I find your site so inspirational. I am (as of about a month ago!) a military wife as well, and we recently PCSed somewhere new… and this is my first time without a job in about 10 years. I find every day to be a struggle between working out like crazy or raiding the fridge. I’m trying to find a routine, but I’m struggling with a lot of the things that you mentioned. I used to teach group fitness classes, and I know how to eat correctly… but I find myself still struggling. Thank you for your continued inspiration to keep it up 🙂

    • Fitnessista on March 4, 2015 at 10:07 pm

      hang in there, girl. that’s how i felt in fayetteville. you’ll find your groove <3

  20. Erin (Running Tall) on March 4, 2015 at 6:58 am

    I totally relate to number 5. My big fitness kick started with running and doing half marathons, then morphed into fitness classes, zumba, yoga, and almost everything under the sun. Variety is the spice of life, yo! I still do a lot of running but tend to bounce around to whatever I feel like doing that week. The other big fitness lesson I’m currently learning is that you can’t out exercise a bad diet. I’ve known this forever but never took it seriously until this year. I’m seeing massive changes in my body now that I’m getting my eating on track. Fitness and working out comes so easy to me so it’s nice to actually see pay off now that I’ve got the food situation semi-down.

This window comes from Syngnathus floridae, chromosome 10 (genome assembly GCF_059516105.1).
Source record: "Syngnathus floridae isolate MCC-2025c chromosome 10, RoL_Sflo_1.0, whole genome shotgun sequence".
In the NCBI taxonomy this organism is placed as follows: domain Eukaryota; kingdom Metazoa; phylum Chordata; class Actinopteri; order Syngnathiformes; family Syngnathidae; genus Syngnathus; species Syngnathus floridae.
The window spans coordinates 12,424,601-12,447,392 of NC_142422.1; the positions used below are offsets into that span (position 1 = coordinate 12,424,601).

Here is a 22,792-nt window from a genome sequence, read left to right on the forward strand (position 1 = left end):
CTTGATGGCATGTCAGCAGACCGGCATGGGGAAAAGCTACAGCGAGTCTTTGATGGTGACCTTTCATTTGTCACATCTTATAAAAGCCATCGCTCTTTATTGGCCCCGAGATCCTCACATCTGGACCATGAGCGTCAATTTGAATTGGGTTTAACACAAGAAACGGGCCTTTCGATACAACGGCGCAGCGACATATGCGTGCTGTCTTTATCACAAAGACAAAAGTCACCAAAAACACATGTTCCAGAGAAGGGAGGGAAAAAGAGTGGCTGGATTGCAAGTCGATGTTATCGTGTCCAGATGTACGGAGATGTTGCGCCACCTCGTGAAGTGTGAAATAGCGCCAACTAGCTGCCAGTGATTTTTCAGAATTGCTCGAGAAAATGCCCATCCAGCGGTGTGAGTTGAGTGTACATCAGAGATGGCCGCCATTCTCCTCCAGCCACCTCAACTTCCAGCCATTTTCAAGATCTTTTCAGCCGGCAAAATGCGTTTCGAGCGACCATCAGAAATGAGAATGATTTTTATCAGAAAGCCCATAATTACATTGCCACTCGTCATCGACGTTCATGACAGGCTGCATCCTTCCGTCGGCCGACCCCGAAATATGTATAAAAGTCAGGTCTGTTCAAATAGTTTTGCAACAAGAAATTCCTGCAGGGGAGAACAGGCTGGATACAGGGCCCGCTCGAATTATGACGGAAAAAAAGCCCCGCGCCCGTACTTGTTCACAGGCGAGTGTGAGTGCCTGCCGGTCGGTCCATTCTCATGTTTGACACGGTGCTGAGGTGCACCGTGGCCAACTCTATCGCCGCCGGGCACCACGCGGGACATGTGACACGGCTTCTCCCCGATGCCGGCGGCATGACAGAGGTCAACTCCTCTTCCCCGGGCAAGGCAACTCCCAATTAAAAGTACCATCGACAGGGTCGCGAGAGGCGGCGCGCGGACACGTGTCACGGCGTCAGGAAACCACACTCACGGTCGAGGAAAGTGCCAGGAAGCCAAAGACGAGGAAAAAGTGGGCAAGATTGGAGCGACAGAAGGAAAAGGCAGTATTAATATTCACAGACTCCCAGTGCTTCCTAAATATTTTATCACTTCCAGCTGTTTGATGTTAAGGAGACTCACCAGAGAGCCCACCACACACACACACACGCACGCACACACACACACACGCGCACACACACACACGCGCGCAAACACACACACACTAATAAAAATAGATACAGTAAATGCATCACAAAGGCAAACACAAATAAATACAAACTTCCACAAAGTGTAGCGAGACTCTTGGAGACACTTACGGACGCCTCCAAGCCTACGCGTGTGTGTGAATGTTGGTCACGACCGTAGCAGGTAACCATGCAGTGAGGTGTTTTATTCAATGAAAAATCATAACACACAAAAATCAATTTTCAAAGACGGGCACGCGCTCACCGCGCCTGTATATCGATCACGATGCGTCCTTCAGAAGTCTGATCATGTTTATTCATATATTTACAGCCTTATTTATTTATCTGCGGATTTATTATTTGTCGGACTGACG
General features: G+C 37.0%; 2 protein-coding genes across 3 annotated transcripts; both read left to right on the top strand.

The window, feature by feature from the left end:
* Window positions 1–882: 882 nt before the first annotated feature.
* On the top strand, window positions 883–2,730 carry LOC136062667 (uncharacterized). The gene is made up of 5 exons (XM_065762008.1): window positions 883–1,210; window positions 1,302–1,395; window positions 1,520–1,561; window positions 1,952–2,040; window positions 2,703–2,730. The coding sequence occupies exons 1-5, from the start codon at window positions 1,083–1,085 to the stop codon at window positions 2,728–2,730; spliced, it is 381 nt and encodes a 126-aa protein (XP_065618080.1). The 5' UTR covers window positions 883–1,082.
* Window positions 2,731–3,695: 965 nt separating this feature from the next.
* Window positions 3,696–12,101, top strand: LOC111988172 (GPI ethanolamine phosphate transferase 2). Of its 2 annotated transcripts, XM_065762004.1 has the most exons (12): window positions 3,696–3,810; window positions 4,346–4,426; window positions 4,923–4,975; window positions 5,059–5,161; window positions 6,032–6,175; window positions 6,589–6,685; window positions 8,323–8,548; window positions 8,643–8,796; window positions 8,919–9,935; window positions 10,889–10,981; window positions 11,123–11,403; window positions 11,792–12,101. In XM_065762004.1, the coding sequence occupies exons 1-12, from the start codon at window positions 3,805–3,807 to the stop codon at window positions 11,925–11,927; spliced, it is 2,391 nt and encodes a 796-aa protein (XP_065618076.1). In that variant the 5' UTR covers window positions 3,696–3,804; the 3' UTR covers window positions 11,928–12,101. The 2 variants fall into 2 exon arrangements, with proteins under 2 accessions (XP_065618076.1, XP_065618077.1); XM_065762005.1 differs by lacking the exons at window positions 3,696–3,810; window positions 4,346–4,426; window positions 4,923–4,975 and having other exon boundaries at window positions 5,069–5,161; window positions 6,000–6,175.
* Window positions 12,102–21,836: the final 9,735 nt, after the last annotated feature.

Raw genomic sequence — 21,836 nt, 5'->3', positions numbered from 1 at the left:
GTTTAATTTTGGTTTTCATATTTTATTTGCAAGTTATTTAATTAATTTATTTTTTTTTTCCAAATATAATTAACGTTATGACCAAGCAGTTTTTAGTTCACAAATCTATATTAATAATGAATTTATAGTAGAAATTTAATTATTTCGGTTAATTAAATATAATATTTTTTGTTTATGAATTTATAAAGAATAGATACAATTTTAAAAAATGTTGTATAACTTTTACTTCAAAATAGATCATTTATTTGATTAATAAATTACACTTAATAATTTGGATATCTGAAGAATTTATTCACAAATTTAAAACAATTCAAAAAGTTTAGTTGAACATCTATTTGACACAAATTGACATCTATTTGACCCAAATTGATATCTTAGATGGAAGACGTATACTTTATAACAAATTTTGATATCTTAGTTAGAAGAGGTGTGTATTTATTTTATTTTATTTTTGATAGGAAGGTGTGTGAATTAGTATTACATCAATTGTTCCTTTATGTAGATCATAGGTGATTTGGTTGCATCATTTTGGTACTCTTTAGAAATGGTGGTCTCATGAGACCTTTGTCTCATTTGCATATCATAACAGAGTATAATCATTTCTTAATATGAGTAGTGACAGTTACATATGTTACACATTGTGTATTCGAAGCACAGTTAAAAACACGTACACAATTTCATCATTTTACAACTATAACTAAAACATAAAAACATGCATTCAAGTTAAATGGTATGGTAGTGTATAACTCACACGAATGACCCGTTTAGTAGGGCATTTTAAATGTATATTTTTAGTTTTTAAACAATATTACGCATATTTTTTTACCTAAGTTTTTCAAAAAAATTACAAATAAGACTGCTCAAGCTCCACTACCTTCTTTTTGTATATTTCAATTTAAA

21. Jenny on March 4, 2015 at 7:10 am

    One of the main reasons I love fitness blogs is that they show you someone else’s perspective on fitness. No part of my job is related to fitness, so reading your blog helps to fill in that portion of my education that I am missing out on. Through the blog I’ve learned about recipes that are gluten-free, vegetarian, organic and healthy. Before I started reading, I just thought that straight cardio consistently would keep me healthy, but it’s silly to think that. I really like bodyweight exercises and HIIT, it just feels good. Kudos on the blog and being cool!

  22. Catherine on March 4, 2015 at 7:11 am